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X printer - portable

Portable CoreXY 3D printer
(foldable)

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The 3D printer has a compact size so that it can fit in a large backpack. It was essential for me that the printer has a reasonable print volume despite the requirement to be portable.
The outer dimensions are 300x330x105mm (folded), and the build volume will be 160x220x150mm (XYZ).

As you can see in the renderings, the printer will unfold during printing. The printer will be built out of CNC machined aluminum parts and 3d printed ones.
I chose aluminum in the first place because I wanted to build the printer as rigid as possible (proof of concept).

To obtain rigid joints, the printer uses a combination of axial and radial bearings. Three screws then preload each axial friction bearing.

jointFor the first build, the friction bearings will glide directly on the aluminum. Later I want the aluminum parts to be hard anodized (for a better friction coefficient and to expand the lifetime of the friction bearings).

Due to the different Z-axis construction, the movement of the Z-motor is not linear to the Z-axis movement of the nozzle. When the printer is in the folded position, the Z-axis has a gear ratio of 1/4 to the printhead's Z-axis, which can cause several problems. The Z-motor has to be powerful enough to lift the upper structure, and the whole construction needs to be highly precise.


Technical challenge:

Because of the non-linear Z-axis I can't use the stock Marlin 2 firmware. A simple function can describe the dependency between the printhead's Z-axis and the real one (Pythagorean theorem). My problem is that I don't know how and where to add this dependency to the firmware.

Update: This problem has been solved. I added the formula for the non-linear Z-axis to the firmware.


Future plans:

After the first build, I want to try to replace as many Aluminium parts as possible with 3d printed ones to reduce the weight and to make the printer more RepRap friendly.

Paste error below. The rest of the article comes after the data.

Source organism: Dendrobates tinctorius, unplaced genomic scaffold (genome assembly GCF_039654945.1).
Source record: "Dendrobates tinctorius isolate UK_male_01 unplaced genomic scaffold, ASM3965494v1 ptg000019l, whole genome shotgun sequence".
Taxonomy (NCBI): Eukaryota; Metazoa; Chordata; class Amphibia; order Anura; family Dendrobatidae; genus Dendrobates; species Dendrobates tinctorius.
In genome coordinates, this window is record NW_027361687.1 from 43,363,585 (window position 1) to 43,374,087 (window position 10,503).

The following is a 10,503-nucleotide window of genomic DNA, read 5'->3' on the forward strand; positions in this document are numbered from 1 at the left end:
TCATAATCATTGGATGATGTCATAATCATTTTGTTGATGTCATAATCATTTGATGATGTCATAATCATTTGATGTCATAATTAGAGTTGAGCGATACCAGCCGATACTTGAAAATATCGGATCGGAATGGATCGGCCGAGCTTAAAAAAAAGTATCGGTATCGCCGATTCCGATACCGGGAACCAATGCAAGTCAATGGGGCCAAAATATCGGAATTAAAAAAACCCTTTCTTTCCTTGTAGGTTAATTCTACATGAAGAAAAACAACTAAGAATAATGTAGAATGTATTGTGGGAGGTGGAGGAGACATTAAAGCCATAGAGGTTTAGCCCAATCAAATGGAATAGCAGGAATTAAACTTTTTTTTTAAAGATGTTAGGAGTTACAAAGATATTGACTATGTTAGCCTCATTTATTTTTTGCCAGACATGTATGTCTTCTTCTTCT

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I designed the 3D printer in Fusion360 and I will publish everything under an open-source license after I finished the first build.

  • 1 × Einsy Rambo Board small, low profile board
  • 1 × MGN9 linear guide X-axis
  • 1 × UHP-350-24 Mean Well power supply 350W 24V power supply which will be integrated into the printer
  • 1 × V6 hotend clone
  • 1 × 2.42 Inch 128x64p OLED display

View all 10 components

  • wiring done + first print

    Malte Schrader2 days ago 0 comments

    I managed to wire everything up. It is not the best wire management, but it works. I added a LED-strip at the front for better looks and usability. The power supply and EinsyRambo are mounted under the 3d printer between the Z-slider and the printbed.

    In the back, there are a power switch, a USB-port and a power connection + fuse.


    First print :

    The first prints are looking very promising. I printed the test cubes with a 0.2mm layer height.

    On the other hand, the first layers are still pretty bad.
    I lifted the printbed 6mm as I thought this would improve it, but it didn't.
    Without a heated bed, the print adhesion ist not good, which could be a factor as well. The Z-slider has some flex which leads to some looseness in Z-direction. It is made out of 3mm Aluminum(7075), but it is still not rigid enough. I want to try to reinforce it, maybe this will help.

  • G28 - Homing

    Malte Schrader09/25/2019 at 19:05 0 comments

    Here is a video of the homing procedure. X and Y are homed sensorless and Z with an regular endstop.

    With the help of Uzair Patel I was able to solve the non-linear Z-Axis firmware problem. I decided to use marlin 1 instead of marlin 2, because marlin 2 takes way longer to compile in the arduino IDE than marlin 1.   
    I added the extruder and the  Bowden tube to the printer.

    And here is a picture of the "folded" Bowden tube.

  • printhead wiring + Bowden tube

    Malte Schrader09/05/2019 at 14:38 0 comments

    The final printhead is mounted.

    The wiring of the printhead is pretty tight and very close (too close ?)  to the heat block, but the heat block has a silicone sock, so I hope everything will work fine. 

    The Bowden tube is foldable mounted to the printhead for maximum portability.

  • printbed

    Malte Schrader09/02/2019 at 19:12 0 comments

    I machined the printbed. 

    On the bottom side are holes for high-temperature magnets which are required for the removable printbed. At the rear right corner is a cutout for the printhead, because the nozzle needs to be below the print surface so that different nozzles or print surfaces can be attached. Later I want to add a heatbed, but because of the cutout in the printbed, I can't use a standard one. I plan to build one by my self out of copper tape and capton tape. 

    I use 3mm MDF to insulate the printbed from the base frame.

  • belts